Between our 10 gallons of fresh water, we never worry about running out of the most basic necessity in life. We try to refill at grocery stores with filtered water.

But at the worst, we can always fill up with spring water at many campgrounds. 

4) Leveling Blocks

You might wonder why leveling blocks are considered an RV must-have, but in reality, leveling blocks serve a variety of important purposes.

They not only keep you from sleeping nearly upright on steep inclines!

But also they keep key appliances (like your LP refrigerator) running longer and more efficiently.

One of our top priorities every time we park to camp is to ensure that we are as level as we reasonably can.

We’ve heard horror stories about people who have fried their fridges because they did not camp level!

We’d rather spend our money on the adventure, not on a replacement appliance!

Practical Example: Sometimes the generosity of friends (or strangers-turned-friends) has provided us with “moochdocking” campsites in slanted terrain.

Unless you own an RV and/or understand the importance of leveling you may not be the best host for an RV.

In these cases, we sometimes spent the better part of an hour determining how to use our leveling blocks to bring our truck camper into a level position.

We carry wood blocks, in addition to these more common blocks, because we have needed additional leveling at times.

Essential RV Power Items

Next, consider the fact that, while unpleasant, it is possible to live for extended periods of time as long as you have enough water and food.

What makes this time unbearable would be also going without power. 

Understanding your RV power and electrical system is hugely important when you live out of your RV for any amount of time. 

5) Power Extension Cord

Sometimes your RV power cord will reach the power source on its own.

Other times you will need a power cord extension. 

We always try to park as close to the power source as possible.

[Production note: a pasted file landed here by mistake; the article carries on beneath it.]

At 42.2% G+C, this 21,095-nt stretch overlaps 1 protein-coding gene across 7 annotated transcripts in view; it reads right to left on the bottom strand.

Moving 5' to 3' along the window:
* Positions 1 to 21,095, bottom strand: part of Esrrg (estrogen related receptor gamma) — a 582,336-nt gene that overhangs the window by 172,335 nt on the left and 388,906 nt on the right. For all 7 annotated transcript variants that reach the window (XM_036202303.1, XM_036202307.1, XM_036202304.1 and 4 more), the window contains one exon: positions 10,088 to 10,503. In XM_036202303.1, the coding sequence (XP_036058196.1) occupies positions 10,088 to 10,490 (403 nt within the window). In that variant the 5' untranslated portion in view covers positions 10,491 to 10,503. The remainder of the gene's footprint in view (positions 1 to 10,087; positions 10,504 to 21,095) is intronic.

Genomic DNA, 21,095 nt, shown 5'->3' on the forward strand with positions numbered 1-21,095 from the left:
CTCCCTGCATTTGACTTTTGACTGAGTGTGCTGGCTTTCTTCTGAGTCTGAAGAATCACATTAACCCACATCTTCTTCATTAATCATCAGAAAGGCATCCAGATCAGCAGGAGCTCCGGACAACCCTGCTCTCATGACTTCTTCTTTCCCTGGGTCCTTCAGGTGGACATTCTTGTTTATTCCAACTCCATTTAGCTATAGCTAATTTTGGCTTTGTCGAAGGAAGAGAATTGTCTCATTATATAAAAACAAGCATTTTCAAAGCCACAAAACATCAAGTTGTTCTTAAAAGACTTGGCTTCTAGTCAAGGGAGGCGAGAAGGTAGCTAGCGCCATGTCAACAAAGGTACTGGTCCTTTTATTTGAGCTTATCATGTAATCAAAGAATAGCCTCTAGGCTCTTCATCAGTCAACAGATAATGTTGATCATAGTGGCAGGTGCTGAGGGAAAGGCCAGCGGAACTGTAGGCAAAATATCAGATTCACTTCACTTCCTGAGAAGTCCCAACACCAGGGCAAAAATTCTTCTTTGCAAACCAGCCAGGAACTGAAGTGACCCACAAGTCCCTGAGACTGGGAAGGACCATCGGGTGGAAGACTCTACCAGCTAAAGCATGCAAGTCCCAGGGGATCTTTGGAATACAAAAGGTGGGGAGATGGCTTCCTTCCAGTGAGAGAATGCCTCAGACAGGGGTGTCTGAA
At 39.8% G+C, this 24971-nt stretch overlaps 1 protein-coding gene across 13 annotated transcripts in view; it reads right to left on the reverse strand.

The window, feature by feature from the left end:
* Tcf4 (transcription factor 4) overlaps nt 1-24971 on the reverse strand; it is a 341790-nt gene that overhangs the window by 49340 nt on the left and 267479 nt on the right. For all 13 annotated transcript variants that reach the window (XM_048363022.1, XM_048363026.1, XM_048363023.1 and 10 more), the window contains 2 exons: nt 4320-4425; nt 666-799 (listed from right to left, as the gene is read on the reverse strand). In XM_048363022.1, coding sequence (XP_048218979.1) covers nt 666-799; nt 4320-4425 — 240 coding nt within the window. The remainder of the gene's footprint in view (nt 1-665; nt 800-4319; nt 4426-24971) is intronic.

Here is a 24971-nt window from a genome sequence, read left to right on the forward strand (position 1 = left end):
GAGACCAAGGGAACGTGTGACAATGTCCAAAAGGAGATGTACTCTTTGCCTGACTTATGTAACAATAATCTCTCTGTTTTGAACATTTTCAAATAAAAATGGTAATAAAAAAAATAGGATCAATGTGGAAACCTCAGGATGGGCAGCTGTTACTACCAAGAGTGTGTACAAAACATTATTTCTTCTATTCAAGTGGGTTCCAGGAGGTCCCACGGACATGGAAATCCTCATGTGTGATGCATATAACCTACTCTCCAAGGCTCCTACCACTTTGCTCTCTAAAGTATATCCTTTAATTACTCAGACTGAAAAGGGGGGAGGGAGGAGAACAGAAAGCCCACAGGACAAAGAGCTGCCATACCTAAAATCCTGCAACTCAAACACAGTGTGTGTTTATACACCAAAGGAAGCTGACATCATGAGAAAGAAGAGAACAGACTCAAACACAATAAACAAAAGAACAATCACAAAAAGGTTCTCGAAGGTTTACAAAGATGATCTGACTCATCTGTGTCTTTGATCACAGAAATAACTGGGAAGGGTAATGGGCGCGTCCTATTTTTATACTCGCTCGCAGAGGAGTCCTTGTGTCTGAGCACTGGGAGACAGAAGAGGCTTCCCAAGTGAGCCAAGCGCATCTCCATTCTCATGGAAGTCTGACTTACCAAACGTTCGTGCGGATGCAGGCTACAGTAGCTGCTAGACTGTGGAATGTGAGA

But when it is not possible, our 50 foot RV power extension cord more than does the trick. 

Practical Example: We have had several cases where we “moochdocked” at friends’ or family member’s houses.

Sometimes we could not fit our truck camper close enough to the power source to only use our camper power cord. 

Having the 50-foot extension gave us the ability to reach the 30 amp power outlet required to fully power our camper.

NOTE: The longer the distance between the power source and the appliance (camper) the more energy lost in the transfer.

So while you can buy hundreds of feet of power extension cords, it is best to try and use the shortest distance possible. 

6) Power Adapters (50/30 amp, 20/30 amp)

Not all power is created equal. Depending on your RV electrical setup and needs, you will want to have several power adapters on hand to step up or down the current that your RV requires. 

You may find yourself in a campground where only one type of power source is available and you may need to step up or down to meet your RV power requirement.

We recommend that you have at least a 30/50 amp power adapter and a 20/30 amp power adapter.

This will ensure that you are flexible enough to use any power source provided. 

Practical Example: Our truck camper requires 30 amp to power our 3500 watt Air Conditioner.

Otherwise, we know that we can run limited accessories on a standard 20-amp power source (regular house wall outlet). 

With our generators (2 Honda 2000 connected in parallel) we can create more than enough wattage to power our AC, run high-wattage accessories (microwave, hairdryer, space heater, etc) or recharge our batteries. 

But we have to use our power adapters to step up from the generator to the camper. 

7) 5-Gal Fuel Jerry Can(s)

Most generators run on gasoline. The Honda 2000W generators we recommend run for approximately 8 hours on its 1 gal fuel reservoir.

For this reason, we carry a 5-gal Jerry can for gasoline to keep our generators powered up as needed. 

Of course, if your vehicle runs on gasoline then having an extra jerry can or two serves a double purpose.